Families for Freedom (FFF) is comprised of current and former detainees/deportees and their loved ones. Our lives have been directly affected by the intersection of the criminal legal system and the U.S. deportation machine. We believe everyone has the right to remain and reintegrate into their communities and be reunited with their families with their human rights intact -- we believe the same is true for those who were born with U.S. citizenship and had contact with the penal system and we also believe that for people who were not born in this country. People are born with human rights -- these must not be denied or bestowed upon people by nations under the guise of citizenship.

President Obama, the son of a black man from Kenya, who is part of a mixed status family who had an undocumented aunt and has a formerly undocumented uncle with a conviction, says, "If you're a criminal -- you'll be deported... Felons, not families ... Criminals, not children. Gang members, not a mom who's working hard to provide for her kids." We denounce the President's statement and the insensitive and criminalizing language that needlessly pits people, families, communities and movements against one another. People with felonies have families. People with criminal records have children. Working mothers and their children have been criminalized through gang databases. We are all family and friends.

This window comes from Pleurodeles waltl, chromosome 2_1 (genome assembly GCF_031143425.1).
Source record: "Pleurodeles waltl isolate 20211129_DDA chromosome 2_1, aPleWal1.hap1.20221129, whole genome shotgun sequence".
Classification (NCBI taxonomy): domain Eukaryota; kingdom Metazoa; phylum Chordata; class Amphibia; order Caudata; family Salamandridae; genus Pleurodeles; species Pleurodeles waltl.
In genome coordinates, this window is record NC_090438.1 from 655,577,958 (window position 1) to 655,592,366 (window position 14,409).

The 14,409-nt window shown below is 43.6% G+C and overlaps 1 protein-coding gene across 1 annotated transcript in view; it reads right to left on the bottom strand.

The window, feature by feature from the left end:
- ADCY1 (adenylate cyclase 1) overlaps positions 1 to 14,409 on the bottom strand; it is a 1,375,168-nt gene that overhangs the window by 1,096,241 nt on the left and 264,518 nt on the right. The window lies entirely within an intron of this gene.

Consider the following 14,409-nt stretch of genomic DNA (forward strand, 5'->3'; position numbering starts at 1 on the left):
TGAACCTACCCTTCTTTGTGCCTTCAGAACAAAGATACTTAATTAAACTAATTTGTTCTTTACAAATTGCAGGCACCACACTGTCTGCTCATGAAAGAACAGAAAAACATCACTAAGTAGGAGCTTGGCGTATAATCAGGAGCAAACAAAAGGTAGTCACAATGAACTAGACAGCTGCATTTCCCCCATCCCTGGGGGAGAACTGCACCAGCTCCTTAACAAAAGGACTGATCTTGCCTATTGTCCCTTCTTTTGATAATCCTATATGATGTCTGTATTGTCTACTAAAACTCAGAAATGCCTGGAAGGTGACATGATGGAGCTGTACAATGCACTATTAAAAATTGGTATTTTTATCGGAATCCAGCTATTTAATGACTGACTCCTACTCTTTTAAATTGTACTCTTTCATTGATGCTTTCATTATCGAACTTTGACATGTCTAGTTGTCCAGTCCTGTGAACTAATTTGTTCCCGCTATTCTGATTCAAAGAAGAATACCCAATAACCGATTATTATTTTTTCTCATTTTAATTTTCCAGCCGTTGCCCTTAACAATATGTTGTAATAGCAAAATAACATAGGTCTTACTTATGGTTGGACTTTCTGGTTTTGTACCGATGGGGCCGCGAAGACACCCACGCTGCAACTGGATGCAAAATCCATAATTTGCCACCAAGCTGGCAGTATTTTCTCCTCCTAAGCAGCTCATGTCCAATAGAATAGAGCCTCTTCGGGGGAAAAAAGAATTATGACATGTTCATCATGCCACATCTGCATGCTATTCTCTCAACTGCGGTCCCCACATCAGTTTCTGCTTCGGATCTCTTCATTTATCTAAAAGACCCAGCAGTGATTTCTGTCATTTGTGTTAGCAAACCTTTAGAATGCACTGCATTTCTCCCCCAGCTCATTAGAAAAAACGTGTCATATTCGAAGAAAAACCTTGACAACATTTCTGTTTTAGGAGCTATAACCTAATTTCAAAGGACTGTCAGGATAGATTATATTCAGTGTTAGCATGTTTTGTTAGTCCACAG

Blacks and Latinos disproportionately represent the largest number of people apprehended, convicted and incarcerated in the criminal legal system. Nearly 95 percent of all felony cases result in guilty pleas. More than one in four adults in the U.S. have an arrest or criminal record that shows up in routine criminal background checks. In the era of mass criminalization and incarceration, dubbed the "New Jim Crow", there are more black people convicted and locked up now than there were enslaved before the civil war. It's known the world over that due to mass incarceration the United States' human rights record is shameful. The "New Jim Crow" and the normalization of such suffering hinges upon the language championed by President Obama. It is the shaming language of respectability, and it denies both redemption and the context in which people of color are criminalized in the U.S.